There are pop-up art galleries, nightclubs and restaurants.
Why not a pop-up dinner theater?
That’s the plan for The Motley Fools, a loose collaboration of local theater artists who are coming together to raise money for a cause known as “Bring Samantha Home.”
The group is staging three performances of “Blood Relations,” a play about Lizzie Borden, as part of a fine dining experience at the Old Clovis Bistro Hotel. It opens Thursday, Oct. 27, and features a strong cast of veteran local actors: Britt Monahan, Ashley Hyatt, Karan Johnson, Kristin Crase, Brad Myers, Brandon Weis, Russell Noland, and Jeff Tuck.
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Leslie Martin and Miguel Gastelum co-direct. We caught up with Gastelum for an email interview about the show.
Q: This is an interesting way to do a fundraiser: create a pop-up dinner theater. How did the idea come about?
A: As part of the Bring Samantha Home project we are constantly looking for new ways to raise funds, this specific idea was conceived by Haley White. She has been familiar with the script for some time and it was something she actually wanted to hopefully perform in one day. About a month ago a few members of The Motley Fools went out to look for potential performance spaces. We knew that we wanted this to be a site specific piece because the piece naturally lends itself to it and we knew it would be something unique for theatre audiences.
While having lunch at The Old Hotel Bistro, Chef Jim Pacini was talking to the table and while discussing how unique the location was he mentioned people usually use it for special events and even theater performances. He brought this up without us even mentioning what our intentions were for dining at his establishment. After expressing our interest in putting together this site specific piece the plans were arranged to utilize his place at the same initial meeting. It was very serendipitous.
Q: How difficult was it to figure out how to configure a performance space?
A: The restaurant is divided into three separate dining areas that are all open to each other. The way we have decided to configure and stage “Blood Relations” is by utilizing the central dining room as the performance space and using the other two dining rooms on either side as dining and seating areas for the guests. I don’t believe anyone has ever used such a configuration for that space but it gives the play a great feeling of intimacy and makes you feel as though you are just a fly on the wall in the Borden’s home. It wasn’t difficult to make this decision, it seemed almost obvious.
Q: Tell us a little about the plot.
A: “Blood Relations” is a fictionalized telling of the Lizzie Borden story. The author, Sharon Pollock, describes the play as a dream thesis. The play begins in 1902, ten years after the murders of Abigail and Andrew Borden. We meet Lizzie and her actress friend. The question of whether Lizzie actually did commit the murders or not is brought up; she was acquitted of the charges despite all the evidence pointed clearly at her.
Lizzie wants to play a game with the actress. She has told the actress numerous parts of the story but never exactly what happened. The actress assumes the role of Lizzie Borden and has to show Lizzie what she believes happened on that day 10 years prior. At this point the story takes off into its “dream thesis” component. We see the fictionalized events unfold as well as some flashbacks to the courtroom and some intimate moments between Lizzie Borden and the actress.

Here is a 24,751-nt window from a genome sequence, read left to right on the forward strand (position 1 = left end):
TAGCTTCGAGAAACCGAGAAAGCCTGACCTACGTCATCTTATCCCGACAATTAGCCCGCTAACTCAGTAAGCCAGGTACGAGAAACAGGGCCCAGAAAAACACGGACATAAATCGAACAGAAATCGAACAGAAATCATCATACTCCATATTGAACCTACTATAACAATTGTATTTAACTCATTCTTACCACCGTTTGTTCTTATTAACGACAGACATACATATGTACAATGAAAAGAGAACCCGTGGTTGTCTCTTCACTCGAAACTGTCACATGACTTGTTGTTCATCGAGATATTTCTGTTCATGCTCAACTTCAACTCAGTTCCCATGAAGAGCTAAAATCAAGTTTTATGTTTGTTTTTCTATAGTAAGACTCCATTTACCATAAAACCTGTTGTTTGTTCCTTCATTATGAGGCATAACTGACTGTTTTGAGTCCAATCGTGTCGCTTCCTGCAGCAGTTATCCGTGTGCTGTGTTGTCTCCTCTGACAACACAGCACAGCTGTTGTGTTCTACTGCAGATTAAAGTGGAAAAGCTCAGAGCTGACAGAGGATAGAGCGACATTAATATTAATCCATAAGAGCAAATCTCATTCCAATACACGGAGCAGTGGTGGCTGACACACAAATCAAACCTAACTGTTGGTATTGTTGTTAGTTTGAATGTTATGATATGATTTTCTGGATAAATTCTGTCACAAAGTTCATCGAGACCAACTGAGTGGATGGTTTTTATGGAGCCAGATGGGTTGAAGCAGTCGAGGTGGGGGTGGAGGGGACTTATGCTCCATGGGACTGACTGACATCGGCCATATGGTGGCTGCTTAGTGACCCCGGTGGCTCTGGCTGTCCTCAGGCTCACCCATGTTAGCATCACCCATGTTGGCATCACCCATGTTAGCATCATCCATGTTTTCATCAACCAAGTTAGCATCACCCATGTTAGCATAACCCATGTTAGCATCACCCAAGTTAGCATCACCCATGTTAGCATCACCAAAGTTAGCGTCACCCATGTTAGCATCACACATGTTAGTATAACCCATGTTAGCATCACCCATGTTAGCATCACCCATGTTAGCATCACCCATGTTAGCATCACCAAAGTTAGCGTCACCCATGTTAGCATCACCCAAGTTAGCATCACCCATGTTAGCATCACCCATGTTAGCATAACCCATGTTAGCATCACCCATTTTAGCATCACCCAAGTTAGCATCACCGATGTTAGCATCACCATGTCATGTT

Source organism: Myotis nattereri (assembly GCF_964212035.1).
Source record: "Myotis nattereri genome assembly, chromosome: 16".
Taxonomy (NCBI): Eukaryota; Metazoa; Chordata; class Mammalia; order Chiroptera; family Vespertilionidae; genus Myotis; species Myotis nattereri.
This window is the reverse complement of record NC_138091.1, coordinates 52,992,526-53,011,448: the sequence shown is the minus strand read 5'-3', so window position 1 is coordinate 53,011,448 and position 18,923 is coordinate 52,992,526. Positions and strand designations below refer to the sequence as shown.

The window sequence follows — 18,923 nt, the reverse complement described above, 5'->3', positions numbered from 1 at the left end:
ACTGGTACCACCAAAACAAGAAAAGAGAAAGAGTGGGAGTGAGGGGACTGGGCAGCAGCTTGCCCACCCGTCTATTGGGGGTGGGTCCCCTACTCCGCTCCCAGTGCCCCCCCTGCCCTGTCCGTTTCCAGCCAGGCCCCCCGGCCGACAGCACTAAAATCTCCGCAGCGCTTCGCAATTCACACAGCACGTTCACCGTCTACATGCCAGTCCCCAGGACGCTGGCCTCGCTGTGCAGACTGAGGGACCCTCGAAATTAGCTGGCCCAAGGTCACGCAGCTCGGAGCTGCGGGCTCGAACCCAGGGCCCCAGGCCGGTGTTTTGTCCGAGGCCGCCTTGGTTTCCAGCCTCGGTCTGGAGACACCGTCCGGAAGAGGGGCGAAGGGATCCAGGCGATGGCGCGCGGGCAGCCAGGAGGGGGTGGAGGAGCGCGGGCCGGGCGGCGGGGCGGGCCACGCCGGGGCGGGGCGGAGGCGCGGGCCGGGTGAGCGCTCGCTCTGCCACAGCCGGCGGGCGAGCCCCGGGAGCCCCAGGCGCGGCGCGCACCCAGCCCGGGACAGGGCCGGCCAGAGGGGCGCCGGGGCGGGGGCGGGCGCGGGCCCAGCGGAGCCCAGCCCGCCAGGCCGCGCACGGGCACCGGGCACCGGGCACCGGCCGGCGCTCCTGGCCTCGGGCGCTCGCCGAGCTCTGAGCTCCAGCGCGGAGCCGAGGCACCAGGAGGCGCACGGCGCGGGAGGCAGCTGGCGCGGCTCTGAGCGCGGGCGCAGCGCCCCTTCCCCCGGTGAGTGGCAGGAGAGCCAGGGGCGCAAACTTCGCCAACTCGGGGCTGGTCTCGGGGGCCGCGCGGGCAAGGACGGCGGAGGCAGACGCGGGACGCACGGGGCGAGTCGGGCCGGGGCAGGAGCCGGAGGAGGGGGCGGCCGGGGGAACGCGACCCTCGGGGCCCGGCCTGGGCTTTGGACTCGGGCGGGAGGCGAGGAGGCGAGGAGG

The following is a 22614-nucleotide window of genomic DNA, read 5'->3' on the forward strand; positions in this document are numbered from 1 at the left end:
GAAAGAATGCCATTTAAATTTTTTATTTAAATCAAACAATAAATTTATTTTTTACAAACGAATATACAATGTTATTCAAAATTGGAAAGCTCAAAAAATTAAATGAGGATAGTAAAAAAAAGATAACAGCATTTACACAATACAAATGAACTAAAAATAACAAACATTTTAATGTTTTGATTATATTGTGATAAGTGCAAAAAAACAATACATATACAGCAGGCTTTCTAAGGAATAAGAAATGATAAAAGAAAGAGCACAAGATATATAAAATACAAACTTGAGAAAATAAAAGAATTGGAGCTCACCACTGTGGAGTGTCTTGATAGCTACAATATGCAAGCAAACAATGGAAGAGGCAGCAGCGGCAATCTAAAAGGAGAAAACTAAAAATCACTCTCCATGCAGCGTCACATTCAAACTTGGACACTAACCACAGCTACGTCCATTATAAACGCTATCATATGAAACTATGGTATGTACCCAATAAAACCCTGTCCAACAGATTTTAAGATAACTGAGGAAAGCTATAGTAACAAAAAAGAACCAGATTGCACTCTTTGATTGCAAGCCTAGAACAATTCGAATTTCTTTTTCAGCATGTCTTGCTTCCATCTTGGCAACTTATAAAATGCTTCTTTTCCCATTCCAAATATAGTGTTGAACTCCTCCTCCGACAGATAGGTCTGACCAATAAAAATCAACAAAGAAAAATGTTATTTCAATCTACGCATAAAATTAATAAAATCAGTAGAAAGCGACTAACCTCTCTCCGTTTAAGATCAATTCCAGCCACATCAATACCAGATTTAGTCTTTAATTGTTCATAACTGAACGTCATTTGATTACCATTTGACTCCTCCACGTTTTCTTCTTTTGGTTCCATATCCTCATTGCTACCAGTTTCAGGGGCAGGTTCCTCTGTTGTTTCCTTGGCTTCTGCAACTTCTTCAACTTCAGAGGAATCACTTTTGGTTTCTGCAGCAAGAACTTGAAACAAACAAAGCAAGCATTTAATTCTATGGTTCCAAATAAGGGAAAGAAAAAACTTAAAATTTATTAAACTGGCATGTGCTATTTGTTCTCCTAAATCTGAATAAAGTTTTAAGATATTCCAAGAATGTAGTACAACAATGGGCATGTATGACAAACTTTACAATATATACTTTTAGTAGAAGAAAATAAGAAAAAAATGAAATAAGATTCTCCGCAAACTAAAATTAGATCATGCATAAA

Q: Do you think folks these days remember Lizzie Borden?
A: It’s honestly mixed. Just from talking to friends and family about the play I would say its about an even 50/50 split on people knowing and not knowing who she is. However, most people do seem to remember the old jump rope rhyme.
Q: Tell us one "scary moment" from the production.
A: Well, I don’t want to give too much away but I will say that one of the creepiest elements of the show is our ability to have actors move in and out of the audience space. It really gives you goosebumps when Ashley Hyatt is standing next to you as Lizzie Borden glaring at the actress trying to piece together the pieces of her story.
Q: For those who aren't familiar with the "Bring Samantha Home" project, give us a brief rundown.
A: The “Bring Samantha Home” project was put together by The Motley Fools, a group of local theatre artists who were responsible for the recent month-long Shakespeare celebration this past April. Haley White has really been the amazing and incredibly generous leader behind this specific project. The goal of the project is to help raise funds for the Martin family through as many varied theatrical events as we can.
The matriarch of the family, Leslie Martin, is a well known local theatre personality; she is a member of the Fresno State theater faculty as well. Her and her beautiful family are trying to adopt a little girl, Samantha, from the Ukraine. The family hosted Samantha for a few months over the summer and she asked the Martins if they could please adopt her. Of course, when a little girl asks to be apart of a family you say yes. So now we are trying to raise as many funds as we possibly can to help the Martins off-set the very high cost of adopting a child from the Ukraine. More information about the Bring Samantha Home project can be found at www.bringsamanthahome.com.
Q: Anything else you'd like to say?
A: This truly is a unique theatrical experience for local audiences and we hope to see as many people at this event as possible. Not only do you get to enjoy some of Fresno’s finest actors creeping you out but you also get to make a difference in a little girl’s life. How cool is that?
- 6:30 p.m. dinner, 7:30 p.m. performance on Thursday, Oct. 27, Friday, Oct. 28, and Saturday, Oct. 29
- The Old Hotel Bistro, 356 Pollasky Ave., Clovis